This week’s Bird of the Week, compliments of the Weminuche Audubon Society and Audubon Rockies, is the red-winged blackbird.
It’s that time of year when one of the most recognizable birds in our area, the red-winged blackbird (agelains phoeniceus) returns to set up their breeding territories and raise their young. A medium-sized bird, red-winged blackbirds are perfectly named. Although females are fairly nondescript, the males are deep black with bright red patches on their wings, reminiscent of the shoulder epaulets on soldiers’ uniforms.
They can be found in wetlands or along watercourses, even ditch banks, especially where you find cattails. The males perch in the tops of shrubs or other vegetation in plain sight to show off the bright red patches on their wings, signaling to their competitors that this is their territory. As they make their territorial displays, you may also hear their distinctive chortle-like call — “conk-la-lee.”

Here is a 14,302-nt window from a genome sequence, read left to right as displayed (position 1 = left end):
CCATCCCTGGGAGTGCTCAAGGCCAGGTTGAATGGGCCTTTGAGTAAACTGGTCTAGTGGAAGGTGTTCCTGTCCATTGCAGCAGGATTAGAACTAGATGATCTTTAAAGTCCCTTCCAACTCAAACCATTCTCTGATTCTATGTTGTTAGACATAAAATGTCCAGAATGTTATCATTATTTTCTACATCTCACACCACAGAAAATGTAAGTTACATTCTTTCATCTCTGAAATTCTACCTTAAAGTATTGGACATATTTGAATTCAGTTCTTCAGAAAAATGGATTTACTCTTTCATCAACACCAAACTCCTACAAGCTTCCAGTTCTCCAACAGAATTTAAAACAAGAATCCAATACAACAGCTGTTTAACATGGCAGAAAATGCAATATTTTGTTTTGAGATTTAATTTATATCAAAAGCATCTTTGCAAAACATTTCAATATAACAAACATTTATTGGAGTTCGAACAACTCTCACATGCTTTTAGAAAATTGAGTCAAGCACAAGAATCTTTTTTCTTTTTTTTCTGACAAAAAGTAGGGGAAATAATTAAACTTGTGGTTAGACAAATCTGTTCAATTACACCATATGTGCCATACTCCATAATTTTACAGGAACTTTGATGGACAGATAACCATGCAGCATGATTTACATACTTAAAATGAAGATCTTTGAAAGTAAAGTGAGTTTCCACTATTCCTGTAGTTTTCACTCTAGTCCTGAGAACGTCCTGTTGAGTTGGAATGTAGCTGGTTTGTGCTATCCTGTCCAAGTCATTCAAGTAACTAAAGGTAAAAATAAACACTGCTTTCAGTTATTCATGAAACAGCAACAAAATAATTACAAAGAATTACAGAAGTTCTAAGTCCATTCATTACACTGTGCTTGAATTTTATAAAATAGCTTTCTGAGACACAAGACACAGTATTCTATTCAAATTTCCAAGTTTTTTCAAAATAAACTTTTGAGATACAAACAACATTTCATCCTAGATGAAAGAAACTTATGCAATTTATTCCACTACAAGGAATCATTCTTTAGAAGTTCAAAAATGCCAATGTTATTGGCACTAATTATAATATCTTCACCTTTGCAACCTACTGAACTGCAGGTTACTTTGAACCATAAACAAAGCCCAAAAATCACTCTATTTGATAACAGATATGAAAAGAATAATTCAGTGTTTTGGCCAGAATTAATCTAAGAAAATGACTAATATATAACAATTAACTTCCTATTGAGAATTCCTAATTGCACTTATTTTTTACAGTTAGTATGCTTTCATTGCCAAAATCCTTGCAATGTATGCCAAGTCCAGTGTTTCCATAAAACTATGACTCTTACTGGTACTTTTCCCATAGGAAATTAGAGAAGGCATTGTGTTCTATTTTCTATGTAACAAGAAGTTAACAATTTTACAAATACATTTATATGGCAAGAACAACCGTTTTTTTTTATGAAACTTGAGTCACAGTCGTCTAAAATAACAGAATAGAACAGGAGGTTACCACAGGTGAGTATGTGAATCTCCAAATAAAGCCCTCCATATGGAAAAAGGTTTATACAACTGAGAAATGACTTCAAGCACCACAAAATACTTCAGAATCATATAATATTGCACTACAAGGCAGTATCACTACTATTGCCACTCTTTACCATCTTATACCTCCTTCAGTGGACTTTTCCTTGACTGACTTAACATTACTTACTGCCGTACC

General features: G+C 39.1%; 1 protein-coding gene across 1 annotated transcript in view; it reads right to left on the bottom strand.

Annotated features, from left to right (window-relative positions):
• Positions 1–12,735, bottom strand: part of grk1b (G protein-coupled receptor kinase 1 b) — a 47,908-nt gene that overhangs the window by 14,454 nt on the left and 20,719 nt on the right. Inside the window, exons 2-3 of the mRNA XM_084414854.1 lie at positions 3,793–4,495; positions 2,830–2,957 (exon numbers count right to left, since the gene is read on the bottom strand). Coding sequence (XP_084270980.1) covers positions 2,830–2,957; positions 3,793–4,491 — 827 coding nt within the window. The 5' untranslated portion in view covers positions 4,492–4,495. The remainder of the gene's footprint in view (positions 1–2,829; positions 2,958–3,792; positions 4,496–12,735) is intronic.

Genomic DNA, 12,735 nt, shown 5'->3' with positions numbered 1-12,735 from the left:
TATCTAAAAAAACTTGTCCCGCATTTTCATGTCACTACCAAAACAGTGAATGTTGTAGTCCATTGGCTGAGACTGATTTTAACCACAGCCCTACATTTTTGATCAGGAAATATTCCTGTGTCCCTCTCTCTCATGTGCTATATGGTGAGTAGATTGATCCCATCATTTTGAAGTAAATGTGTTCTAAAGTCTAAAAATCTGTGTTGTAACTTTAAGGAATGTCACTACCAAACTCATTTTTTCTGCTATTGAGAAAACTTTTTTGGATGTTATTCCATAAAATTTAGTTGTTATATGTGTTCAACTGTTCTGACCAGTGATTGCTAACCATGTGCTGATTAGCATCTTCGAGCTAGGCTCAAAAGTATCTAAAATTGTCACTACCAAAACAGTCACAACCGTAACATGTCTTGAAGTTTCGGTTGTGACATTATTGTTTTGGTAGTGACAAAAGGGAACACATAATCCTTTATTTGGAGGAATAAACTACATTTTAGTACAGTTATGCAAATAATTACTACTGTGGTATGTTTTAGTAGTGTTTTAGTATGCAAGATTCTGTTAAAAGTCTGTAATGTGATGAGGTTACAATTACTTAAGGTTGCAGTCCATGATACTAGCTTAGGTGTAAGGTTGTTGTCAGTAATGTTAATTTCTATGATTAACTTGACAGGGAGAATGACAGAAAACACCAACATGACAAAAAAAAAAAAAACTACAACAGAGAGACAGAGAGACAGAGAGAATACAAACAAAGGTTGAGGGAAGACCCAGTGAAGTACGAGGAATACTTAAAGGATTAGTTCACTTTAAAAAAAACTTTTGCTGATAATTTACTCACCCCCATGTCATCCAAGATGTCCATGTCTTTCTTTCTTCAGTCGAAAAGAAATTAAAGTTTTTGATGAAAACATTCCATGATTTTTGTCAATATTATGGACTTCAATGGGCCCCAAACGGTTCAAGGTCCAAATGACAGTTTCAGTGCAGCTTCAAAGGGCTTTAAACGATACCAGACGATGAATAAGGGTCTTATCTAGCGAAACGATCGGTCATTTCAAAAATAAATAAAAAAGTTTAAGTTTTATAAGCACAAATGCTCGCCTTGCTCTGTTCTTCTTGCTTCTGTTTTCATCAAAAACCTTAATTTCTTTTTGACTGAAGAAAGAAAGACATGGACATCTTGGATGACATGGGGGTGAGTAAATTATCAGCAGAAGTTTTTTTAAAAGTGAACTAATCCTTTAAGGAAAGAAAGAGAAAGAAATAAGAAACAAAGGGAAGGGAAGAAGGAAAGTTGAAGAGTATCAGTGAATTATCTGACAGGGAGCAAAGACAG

Depending on habitat availability, five or more females build their nests in the territory of a single male, but males often find a way to mate with females in neighboring territories. The nest contains two to four eggs, and one or two broods are raised each season.
During the breeding season, red-winged blackbirds feed primarily on insects, but as the season changes to fall, they switch to various seed sources. As they leave their summer haunts to warmer climates, they gather in large flocks that include other blackbird species, starlings and cowbirds.
Data collected over the past several decades indicate a decline in red-winged blackbird numbers, probably due to habitat fragmentation, but they remain one of the most abundant native birds in North America.
For information on local bird-watching events, visit www.weminucheaudubon.org and www.facebook.com/weminucheaudubon/.